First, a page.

will thus rush down to hell in crowds.
But where do we find such things in our Lord's, or in his apostles' preaching? Were they to return to the earth, and preach just as they did, every pulpit would be shut against them, and they represented as unfaithful and unfeeling men. But how is their zeal for the glory of God, and the salvation of men, to be vindicated, if they knew hell to be a place of endless misery? Our Lord said, "the zeal of thine house hath eaten me up.” But surely, as we have seen, it was not spent in preaching, and warning men against endless misery in hell. The apostles had also zeal, great zeal, and zeal according to knowledge, but they never spent any of it in preaching such a doctrine. The topic of hell torments, on which so much zeal is spent in the present day, is one which they never introduced to their hearers. This topic, hardly forgotten in a single discourse, and so powerful in inducing all classes of society to contribute, seems to have been unknown in the days of the apostles. This theme, so effectual in rousing the sleeping energies of mankind, and of exhausting human ingenuity in devising means to save them from hell, was either unknown to them, or they did not know how to avail themselves of it. It was never used by them to procure themselves a morsel of bread, or in any way to do good to others. The most profound silence is maintained by the apostles on this subject.
I do not blame the zeal of any in the present day, in urging the doctrine of hell torments on all mankind. If the doctrine be true, I contend that their zeal is not ardent enough. Indeed, if true, no one can easily go to excess in his zeal. So far from condemning the greatest zeal which can be manifested, I have some doubts if a great many of such persons believe their own doctrine. If they did, how could they live in such wealth and splendour as they do, yet do so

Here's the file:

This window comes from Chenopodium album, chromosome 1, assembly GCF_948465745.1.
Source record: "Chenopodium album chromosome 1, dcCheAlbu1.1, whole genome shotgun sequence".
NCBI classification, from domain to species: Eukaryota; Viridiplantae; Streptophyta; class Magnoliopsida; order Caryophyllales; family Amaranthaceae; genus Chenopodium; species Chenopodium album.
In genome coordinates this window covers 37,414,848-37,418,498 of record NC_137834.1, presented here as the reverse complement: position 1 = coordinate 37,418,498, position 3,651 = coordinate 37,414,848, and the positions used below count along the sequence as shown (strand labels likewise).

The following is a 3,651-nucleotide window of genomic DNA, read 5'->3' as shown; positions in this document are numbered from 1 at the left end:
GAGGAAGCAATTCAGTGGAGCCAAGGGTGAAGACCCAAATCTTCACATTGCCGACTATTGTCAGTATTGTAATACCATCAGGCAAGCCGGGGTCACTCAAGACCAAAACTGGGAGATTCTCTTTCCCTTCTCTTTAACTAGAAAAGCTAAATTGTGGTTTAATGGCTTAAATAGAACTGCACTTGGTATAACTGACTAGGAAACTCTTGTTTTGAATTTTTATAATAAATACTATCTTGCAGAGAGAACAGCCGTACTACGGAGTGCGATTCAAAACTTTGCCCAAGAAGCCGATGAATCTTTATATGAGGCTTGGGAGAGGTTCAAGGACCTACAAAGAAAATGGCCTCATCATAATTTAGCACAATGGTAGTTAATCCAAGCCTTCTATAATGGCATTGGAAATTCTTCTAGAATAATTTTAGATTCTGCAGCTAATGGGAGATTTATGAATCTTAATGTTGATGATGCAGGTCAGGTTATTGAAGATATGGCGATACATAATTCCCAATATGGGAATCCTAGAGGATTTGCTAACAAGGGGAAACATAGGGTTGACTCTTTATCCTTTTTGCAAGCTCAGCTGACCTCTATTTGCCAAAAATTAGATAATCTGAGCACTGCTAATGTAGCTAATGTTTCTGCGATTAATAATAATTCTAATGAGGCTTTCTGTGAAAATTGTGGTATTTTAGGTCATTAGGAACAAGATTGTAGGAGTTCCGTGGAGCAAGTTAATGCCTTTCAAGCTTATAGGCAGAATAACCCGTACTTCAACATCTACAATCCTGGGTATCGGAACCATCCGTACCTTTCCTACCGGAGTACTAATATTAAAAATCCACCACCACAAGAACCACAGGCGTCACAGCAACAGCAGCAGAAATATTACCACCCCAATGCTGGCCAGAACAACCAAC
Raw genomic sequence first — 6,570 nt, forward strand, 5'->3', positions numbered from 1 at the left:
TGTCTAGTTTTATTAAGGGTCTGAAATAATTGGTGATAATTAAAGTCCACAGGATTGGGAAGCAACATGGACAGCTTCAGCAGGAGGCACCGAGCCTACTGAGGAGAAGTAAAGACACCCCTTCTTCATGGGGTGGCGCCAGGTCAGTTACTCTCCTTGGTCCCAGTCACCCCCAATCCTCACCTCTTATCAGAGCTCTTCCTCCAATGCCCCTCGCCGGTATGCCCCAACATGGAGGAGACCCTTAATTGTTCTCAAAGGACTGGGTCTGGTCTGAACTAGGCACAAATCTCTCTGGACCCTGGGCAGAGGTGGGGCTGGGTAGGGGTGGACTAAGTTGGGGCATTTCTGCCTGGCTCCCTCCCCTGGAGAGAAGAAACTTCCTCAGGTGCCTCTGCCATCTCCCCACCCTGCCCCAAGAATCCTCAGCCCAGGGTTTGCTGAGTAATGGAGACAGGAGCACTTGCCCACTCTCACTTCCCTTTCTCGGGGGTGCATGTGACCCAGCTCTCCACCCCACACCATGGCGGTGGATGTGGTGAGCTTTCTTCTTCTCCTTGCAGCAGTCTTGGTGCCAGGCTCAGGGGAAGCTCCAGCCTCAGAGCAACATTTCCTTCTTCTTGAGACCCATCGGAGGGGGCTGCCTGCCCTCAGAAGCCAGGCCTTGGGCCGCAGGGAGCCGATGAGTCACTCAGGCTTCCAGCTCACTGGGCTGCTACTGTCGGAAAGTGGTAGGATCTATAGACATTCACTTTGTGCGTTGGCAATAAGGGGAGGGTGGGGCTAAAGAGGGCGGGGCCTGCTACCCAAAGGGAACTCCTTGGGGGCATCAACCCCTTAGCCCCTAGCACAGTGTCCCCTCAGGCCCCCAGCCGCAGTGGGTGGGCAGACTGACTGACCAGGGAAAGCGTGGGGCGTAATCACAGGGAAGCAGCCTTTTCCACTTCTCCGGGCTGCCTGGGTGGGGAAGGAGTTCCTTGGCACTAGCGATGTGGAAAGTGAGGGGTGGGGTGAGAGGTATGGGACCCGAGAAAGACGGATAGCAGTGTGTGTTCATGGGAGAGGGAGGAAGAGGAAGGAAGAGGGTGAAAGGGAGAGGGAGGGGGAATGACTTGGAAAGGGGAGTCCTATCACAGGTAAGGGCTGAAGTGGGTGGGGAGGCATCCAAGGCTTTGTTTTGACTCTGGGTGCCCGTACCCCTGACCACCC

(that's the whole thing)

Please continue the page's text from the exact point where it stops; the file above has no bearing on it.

little to save men from hell torments? I have serious doubts if even many of the preachers most ac tive and zealous in rousing the public to give money to save the heathen from hell, believe this doctrine. If they did, would they live at home in comparative ease and affluence, and send raw, inexperienced youths abroad to encounter the difficulties and dangers of such a work? No; they would rush into the hottest place of the battle, and suffer every privation in such a conflict. One thing is certain, that in saving others from hell, they seem determined to do it with as little self-denial and personal risk as possible. How often does it happen that all the zeal for the doctrine of hell torments evaporates in the pulpit, and nothing more is heard of it until the preacher returns to it again. In the common intercourse of life, he speaks and acts to the same people, as if all his threatenings from the pulpit, of eternal torment in hell, were not true. Yea, some of the very persons whom in the pulpit he threatens with the torments of hell, are his most intimate companions through the week. He visits in their families, he feasts at their tables, and his salary is chiefly paid by them; but not a word escapes him, perhaps the whole week, in warning them of their danger in being every moment exposed to endless misery. Can such a man be said truly to believe this doctrine? We must be allowed to doubt it, so long as such unfaithfulness is so apparent. I do not blame any for great zeal, if this doctrine be true. No; I only wish some one would açcount for it, if they can, why the apostles never mentioned hell as a place of torment, nor availed them. selves of this doctrine, to stimulate their own zeal, or rouse that of others, in attempting to save men from such a punishment. I wish it to be accounted for, why this topic was never urged on Christians to induce liberality, to assist in saving the heathen from